Trafficking of Amyloid Precursor Protein (APP) in Lipid Rafts and Vesicle Membranes During Staurosporine-Induced Apoptosis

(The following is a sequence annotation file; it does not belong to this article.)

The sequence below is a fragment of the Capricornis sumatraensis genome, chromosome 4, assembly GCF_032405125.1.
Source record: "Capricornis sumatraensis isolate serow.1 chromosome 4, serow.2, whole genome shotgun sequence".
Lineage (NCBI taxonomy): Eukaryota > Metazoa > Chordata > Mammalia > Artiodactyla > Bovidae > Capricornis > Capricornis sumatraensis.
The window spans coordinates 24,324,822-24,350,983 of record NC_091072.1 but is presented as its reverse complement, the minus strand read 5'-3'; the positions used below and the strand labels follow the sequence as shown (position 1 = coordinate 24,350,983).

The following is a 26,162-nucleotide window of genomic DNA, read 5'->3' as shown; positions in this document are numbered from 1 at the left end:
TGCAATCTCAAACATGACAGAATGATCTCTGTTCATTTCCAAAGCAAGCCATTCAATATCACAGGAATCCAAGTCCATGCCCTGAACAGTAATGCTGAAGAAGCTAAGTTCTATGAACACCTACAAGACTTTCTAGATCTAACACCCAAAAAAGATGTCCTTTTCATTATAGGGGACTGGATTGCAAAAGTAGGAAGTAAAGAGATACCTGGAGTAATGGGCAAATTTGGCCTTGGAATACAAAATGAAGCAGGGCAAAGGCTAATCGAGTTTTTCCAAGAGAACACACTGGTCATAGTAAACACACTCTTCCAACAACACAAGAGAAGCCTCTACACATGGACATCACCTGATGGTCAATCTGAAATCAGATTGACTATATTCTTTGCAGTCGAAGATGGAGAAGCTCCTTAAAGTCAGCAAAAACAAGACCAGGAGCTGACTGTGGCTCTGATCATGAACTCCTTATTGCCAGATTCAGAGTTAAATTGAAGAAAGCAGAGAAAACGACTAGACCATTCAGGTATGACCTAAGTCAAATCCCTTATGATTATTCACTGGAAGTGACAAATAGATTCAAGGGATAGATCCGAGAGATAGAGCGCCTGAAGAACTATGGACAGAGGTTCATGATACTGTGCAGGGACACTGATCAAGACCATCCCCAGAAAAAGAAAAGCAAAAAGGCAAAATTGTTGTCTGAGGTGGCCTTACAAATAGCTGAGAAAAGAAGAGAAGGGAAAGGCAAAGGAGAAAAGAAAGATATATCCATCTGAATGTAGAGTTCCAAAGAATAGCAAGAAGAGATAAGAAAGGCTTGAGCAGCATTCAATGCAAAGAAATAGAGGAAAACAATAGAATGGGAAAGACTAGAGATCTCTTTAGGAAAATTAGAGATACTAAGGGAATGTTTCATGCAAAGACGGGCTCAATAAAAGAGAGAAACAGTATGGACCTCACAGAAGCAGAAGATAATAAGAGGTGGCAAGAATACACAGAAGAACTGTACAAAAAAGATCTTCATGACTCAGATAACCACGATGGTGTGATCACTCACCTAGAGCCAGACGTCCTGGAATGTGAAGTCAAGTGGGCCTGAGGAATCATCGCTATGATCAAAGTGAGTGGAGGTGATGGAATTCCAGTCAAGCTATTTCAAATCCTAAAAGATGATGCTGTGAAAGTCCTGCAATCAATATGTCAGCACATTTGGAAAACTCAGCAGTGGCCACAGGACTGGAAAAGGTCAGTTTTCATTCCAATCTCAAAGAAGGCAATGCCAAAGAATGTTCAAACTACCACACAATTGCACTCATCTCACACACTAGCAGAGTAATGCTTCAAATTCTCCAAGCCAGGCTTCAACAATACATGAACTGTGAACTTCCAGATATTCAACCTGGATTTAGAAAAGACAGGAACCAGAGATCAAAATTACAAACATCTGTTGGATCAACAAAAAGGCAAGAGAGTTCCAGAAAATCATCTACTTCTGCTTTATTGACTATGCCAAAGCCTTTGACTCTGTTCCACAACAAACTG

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Extracellular accumulation of amyloid-beta (Ap) peptide is one of the hallmarks of Alzheimer's Disease (AD). Apoptosis of neurons is thought to occur upon their exposure to cytotoxic AP, which is produced by the sequential actions of p and y secretase from amyloid precursor protein (APP). Since the complete machinery for Ap production has been found in lipid rafts microdomain of the plasma membrane, trafficking of APP in lipid rafts has been proposed as a preferential path for Ap production. In this study, we aim to elucidate the trafficking patterns of APP in different cell compartments, such as lipid rafts and the vesicle membranes, during the apoptosis process. Apoptosis was induced using staurosporine (STS), a potent kinase inhibitor, in SY5Y and LAN-6 neuroblastoma cell lines. To separate lipid rafts form other cell compartments such as the plasma membrane, and vesicle membranes, we performed cell permeabilization followed by detergent treatment and organelle fractionations. We found increased presence of APP in lipid rafts in SY5Y cells after STS treatment, indicating possible enhanced production of Ap during apoptosis. Meanwhile, in vesicle membranes, various APP isoforms showed different trafficking patterns and STS treatment appeared to inhibit N/O-glycosylation of APP. Together, our data supported the hypothesis that APP is trafficked to lipid rafts especially during apoptosis, which offers foundation for APP processing and proteolysis in lipid rafts and subsequent production of toxic Ap species. Furthermore, the increased APP in lipid rafts upon apoptosis can lead to a positive feedback loop of cytotoxic effect of Ap. Understanding the trafficking events of APP in cellular compartments such as the lipid rafts and vesicle membranes is an important step in elucidating the role of APP in both normal and diseases processes and could pave path for development of new AD therapeutics.